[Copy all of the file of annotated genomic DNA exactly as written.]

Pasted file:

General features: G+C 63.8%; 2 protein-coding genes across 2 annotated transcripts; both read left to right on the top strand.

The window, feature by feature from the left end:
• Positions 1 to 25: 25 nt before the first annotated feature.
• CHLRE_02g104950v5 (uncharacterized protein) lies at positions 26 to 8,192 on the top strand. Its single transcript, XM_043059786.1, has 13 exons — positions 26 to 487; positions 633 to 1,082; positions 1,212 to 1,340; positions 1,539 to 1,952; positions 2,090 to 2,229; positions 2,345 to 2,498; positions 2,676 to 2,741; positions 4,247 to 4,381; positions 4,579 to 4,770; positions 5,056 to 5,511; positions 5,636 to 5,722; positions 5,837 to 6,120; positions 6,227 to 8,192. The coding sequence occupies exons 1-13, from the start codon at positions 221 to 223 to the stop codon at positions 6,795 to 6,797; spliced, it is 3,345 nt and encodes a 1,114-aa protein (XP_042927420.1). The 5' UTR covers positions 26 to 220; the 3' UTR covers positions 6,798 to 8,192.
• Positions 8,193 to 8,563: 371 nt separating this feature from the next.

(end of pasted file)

General features: G+C 63.8%; 2 protein-coding genes across 2 annotated transcripts; both read left to right on the top strand.

The window, feature by feature from the left end:
• Positions 1 to 25: 25 nt before the first annotated feature.
• CHLRE_02g104950v5 (uncharacterized protein) lies at positions 26 to 8,192 on the top strand. Its single transcript, XM_043059786.1, has 13 exons — positions 26 to 487; positions 633 to 1,082; positions 1,212 to 1,340; positions 1,539 to 1,952; positions 2,090 to 2,229; positions 2,345 to 2,498; positions 2,676 to 2,741; positions 4,247 to 4,381; positions 4,579 to 4,770; positions 5,056 to 5,511; positions 5,636 to 5,722; positions 5,837 to 6,120; positions 6,227 to 8,192. The coding sequence occupies exons 1-13, from the start codon at positions 221 to 223 to the stop codon at positions 6,795 to 6,797; spliced, it is 3,345 nt and encodes a 1,114-aa protein (XP_042927420.1). The 5' UTR covers positions 26 to 220; the 3' UTR covers positions 6,798 to 8,192.
• Positions 8,193 to 8,563: 371 nt separating this feature from the next.